A bit of wishful thinking -- or perhaps desperate wishing -- in this 1962 ad from this acrylic fiber maker:
"What ever become of the little black dress?" the headline muses, apparently unaware that it never really went out of style.
The so-called little black dress (also known as LBD), whose simple elegance enables it to be accessorized for both day wear and evening wear, has been a woman's wardrobe essential since it was first popularized in 1926 by Coco Chanel in the pages of Vogue magazine. Its ubiquity continued through the years of the Great Depression and even World War II, and was given new life in the 1960s, most notably by Audrey Hepburn's wearing of the LBD in "Breakfast At Tiffany's"...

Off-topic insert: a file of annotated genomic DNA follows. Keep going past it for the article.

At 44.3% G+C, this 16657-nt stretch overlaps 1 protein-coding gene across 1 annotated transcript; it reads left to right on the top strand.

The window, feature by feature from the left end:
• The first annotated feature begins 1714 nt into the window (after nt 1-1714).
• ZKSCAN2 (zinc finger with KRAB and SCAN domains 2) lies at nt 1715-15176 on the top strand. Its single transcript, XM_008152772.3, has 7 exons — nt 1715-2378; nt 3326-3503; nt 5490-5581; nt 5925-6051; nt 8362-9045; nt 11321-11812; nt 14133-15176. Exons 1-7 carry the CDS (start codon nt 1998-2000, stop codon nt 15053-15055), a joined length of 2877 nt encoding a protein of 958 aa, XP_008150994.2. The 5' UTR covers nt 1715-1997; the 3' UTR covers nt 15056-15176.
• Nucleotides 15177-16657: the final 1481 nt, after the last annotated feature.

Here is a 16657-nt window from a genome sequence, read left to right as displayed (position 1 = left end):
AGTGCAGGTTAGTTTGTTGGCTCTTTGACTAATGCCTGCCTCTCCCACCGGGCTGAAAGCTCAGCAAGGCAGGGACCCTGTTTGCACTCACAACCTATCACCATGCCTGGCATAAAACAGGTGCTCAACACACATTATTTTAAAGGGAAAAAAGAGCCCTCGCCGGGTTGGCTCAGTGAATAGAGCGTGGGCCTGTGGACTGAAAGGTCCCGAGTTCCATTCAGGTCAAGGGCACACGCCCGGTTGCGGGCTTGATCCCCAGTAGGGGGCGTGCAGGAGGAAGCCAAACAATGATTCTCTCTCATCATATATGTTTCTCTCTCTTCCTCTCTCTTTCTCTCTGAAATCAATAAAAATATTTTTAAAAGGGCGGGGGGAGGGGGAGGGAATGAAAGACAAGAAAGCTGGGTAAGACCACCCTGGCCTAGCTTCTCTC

...a film which, probably not coincidentally, was released the year before the ad above.
Makes you wonder why, if the manufacturer's goal is to expand the acceptance of acrylic fiber, the ad chose to position itself against the little black dress instead of leveraging its popularity to get women to try it in washable acrylic -- although if you read into the copy, it eventually, and grudgingly, mentions you can get the dresses in black, too.